Meet Kevonnie Whyte: A Values Driven Leader Creating Impact

July 2, 2024

Photo of Kevonnie standing with her arms crossed.

Meet Kevonnie Whyte, an AHF Fellow!

Kevonnie is a leader guided by her values in how she shows up in her relationships, the community and the workplace. Kevonnie moved to Canada from Jamaica and became deeply committed to the city’s Black community making significant impact. In 2021, she was chosen as the City’s recipient of the Mary B. Jordan Scholarship for Women in Business.

With a deep commitment to advancing equity and justice, Kevonnie is a lifelong learner of historical and current systems (e.g. systems of colonialism, imperialism, capitalism, patriarchy, racism, etc.) which shape everyday experiences of Indigenous, Black, and racialized communities. Kevonnie worked on the City of Vancouver Racial and Ethno-Cultural Advisory Committee and served on the organizing team for Stratagem (Vancouver’s premier Workplace Social Justice Conference), staying true to her passion for advancing equity and justice.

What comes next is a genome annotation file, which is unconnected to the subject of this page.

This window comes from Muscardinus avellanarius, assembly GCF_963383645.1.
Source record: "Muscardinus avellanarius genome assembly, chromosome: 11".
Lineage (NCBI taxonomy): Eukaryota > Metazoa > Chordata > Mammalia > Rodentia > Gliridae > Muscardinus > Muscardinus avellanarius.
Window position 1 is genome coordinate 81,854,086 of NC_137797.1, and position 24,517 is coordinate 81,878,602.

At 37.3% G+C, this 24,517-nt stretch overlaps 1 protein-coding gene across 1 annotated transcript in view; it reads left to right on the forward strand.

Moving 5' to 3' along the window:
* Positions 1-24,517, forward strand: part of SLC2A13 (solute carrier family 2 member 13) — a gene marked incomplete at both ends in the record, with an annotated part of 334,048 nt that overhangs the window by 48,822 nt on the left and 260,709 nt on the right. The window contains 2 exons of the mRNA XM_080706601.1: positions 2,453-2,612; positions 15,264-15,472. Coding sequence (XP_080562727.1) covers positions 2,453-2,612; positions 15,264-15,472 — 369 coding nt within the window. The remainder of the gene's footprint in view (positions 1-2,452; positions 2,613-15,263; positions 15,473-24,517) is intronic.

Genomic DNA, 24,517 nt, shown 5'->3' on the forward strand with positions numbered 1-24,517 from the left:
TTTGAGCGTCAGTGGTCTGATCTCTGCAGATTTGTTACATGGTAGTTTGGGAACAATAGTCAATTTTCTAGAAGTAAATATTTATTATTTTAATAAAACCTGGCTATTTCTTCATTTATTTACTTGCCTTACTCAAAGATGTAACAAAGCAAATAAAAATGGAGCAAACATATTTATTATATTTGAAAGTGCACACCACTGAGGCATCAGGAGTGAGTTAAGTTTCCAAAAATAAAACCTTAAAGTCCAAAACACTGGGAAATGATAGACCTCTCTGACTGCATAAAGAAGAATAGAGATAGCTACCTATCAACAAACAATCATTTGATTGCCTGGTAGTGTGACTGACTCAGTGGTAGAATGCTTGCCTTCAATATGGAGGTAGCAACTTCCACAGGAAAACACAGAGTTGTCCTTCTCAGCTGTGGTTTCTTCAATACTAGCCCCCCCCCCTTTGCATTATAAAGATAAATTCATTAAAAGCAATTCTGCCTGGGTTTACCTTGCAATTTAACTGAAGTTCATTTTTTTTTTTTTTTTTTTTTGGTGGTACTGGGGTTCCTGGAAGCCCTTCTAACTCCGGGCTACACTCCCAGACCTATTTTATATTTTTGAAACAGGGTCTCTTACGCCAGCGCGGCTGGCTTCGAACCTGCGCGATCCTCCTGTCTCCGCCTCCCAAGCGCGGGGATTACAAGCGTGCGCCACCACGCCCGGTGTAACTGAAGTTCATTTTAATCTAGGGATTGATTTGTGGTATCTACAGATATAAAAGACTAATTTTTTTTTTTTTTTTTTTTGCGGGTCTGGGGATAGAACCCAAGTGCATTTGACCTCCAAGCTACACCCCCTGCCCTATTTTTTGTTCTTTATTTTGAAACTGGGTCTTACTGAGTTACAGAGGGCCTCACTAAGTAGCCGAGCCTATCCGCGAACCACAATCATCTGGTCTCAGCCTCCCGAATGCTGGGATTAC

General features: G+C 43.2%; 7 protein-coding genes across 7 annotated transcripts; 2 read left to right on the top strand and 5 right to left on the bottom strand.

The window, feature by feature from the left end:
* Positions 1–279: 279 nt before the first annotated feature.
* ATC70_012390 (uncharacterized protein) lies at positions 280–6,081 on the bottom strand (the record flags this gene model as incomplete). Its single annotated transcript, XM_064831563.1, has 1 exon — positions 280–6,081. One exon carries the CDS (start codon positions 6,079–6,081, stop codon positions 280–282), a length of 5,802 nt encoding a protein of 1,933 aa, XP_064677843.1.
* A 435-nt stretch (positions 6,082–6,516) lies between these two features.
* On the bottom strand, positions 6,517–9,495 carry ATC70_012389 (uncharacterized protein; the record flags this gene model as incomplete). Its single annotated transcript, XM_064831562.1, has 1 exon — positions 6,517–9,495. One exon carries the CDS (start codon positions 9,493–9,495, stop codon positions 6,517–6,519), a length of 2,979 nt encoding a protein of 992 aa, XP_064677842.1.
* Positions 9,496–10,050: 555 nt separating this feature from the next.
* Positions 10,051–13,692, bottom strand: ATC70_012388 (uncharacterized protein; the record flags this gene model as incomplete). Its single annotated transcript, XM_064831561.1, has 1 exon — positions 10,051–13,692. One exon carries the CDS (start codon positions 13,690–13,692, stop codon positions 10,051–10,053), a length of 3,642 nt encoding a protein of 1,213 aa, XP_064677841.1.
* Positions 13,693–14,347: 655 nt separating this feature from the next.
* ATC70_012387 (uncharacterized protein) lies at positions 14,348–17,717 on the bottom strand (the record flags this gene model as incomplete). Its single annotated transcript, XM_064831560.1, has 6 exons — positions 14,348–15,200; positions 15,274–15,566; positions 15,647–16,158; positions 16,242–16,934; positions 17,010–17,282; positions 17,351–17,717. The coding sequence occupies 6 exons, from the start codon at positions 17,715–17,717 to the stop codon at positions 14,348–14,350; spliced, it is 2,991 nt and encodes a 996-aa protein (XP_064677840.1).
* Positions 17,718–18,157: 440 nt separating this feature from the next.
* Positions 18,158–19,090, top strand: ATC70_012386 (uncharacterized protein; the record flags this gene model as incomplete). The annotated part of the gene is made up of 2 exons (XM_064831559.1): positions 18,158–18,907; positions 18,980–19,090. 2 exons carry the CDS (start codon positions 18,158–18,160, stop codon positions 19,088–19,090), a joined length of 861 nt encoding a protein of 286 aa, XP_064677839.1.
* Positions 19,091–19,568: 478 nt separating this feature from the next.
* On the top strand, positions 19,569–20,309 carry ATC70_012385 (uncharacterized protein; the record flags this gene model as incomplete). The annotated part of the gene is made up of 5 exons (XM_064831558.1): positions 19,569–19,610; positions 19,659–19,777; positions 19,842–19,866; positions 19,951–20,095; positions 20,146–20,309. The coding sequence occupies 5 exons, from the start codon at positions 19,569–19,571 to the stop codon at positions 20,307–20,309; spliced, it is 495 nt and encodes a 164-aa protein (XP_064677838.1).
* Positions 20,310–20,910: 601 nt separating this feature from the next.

“Prioritizing volunteerism to have impact in my community is important to me,” explains Kevonnie. “In response to the pandemic, I served as Director of Community Outreach for an ad hoc Black in BC Mutual Aid Fund which distributed micro-grants to over 500 members of the Black community. In total we distributed $200,000.”

With a recent move from Vancouver to Seattle, Kevonnie is excited to step into new opportunities after a successful career in change management within healthcare.  Kevonnie’s journey emerges as a beacon of impact and hope. Let’s meet Kevonnie.